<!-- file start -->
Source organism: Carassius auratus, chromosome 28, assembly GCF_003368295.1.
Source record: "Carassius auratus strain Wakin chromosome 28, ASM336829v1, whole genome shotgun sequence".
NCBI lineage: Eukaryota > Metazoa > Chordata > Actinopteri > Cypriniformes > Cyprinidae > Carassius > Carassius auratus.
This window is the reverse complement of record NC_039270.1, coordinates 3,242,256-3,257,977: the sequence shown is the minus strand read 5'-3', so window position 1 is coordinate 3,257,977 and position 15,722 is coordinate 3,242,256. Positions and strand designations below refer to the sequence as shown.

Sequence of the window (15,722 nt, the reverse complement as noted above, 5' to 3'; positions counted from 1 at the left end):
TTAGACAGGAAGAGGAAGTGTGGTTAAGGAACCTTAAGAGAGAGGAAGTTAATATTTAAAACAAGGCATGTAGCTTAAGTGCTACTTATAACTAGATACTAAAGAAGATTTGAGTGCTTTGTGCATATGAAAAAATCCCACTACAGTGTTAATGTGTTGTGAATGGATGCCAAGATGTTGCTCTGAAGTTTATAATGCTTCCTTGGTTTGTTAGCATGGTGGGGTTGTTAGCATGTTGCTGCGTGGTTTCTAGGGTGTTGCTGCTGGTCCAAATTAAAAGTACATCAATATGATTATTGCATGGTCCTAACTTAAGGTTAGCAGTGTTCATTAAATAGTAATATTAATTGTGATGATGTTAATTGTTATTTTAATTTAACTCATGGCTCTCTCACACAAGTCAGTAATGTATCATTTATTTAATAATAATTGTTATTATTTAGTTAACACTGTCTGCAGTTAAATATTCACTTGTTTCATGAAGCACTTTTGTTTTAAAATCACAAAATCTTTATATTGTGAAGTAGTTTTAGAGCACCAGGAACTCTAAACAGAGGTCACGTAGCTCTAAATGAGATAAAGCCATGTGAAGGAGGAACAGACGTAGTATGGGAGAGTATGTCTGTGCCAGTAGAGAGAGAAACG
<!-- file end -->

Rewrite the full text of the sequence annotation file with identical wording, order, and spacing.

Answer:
Source organism: Carassius auratus, chromosome 28, assembly GCF_003368295.1.
Source record: "Carassius auratus strain Wakin chromosome 28, ASM336829v1, whole genome shotgun sequence".
NCBI lineage: Eukaryota > Metazoa > Chordata > Actinopteri > Cypriniformes > Cyprinidae > Carassius > Carassius auratus.
This window is the reverse complement of record NC_039270.1, coordinates 3,242,256-3,257,977: the sequence shown is the minus strand read 5'-3', so window position 1 is coordinate 3,257,977 and position 15,722 is coordinate 3,242,256. Positions and strand designations below refer to the sequence as shown.

Sequence of the window (15,722 nt, the reverse complement as noted above, 5' to 3'; positions counted from 1 at the left end):
TTAGACAGGAAGAGGAAGTGTGGTTAAGGAACCTTAAGAGAGAGGAAGTTAATATTTAAAACAAGGCATGTAGCTTAAGTGCTACTTATAACTAGATACTAAAGAAGATTTGAGTGCTTTGTGCATATGAAAAAATCCCACTACAGTGTTAATGTGTTGTGAATGGATGCCAAGATGTTGCTCTGAAGTTTATAATGCTTCCTTGGTTTGTTAGCATGGTGGGGTTGTTAGCATGTTGCTGCGTGGTTTCTAGGGTGTTGCTGCTGGTCCAAATTAAAAGTACATCAATATGATTATTGCATGGTCCTAACTTAAGGTTAGCAGTGTTCATTAAATAGTAATATTAATTGTGATGATGTTAATTGTTATTTTAATTTAACTCATGGCTCTCTCACACAAGTCAGTAATGTATCATTTATTTAATAATAATTGTTATTATTTAGTTAACACTGTCTGCAGTTAAATATTCACTTGTTTCATGAAGCACTTTTGTTTTAAAATCACAAAATCTTTATATTGTGAAGTAGTTTTAGAGCACCAGGAACTCTAAACAGAGGTCACGTAGCTCTAAATGAGATAAAGCCATGTGAAGGAGGAACAGACGTAGTATGGGAGAGTATGTCTGTGCCAGTAGAGAGAGAAACG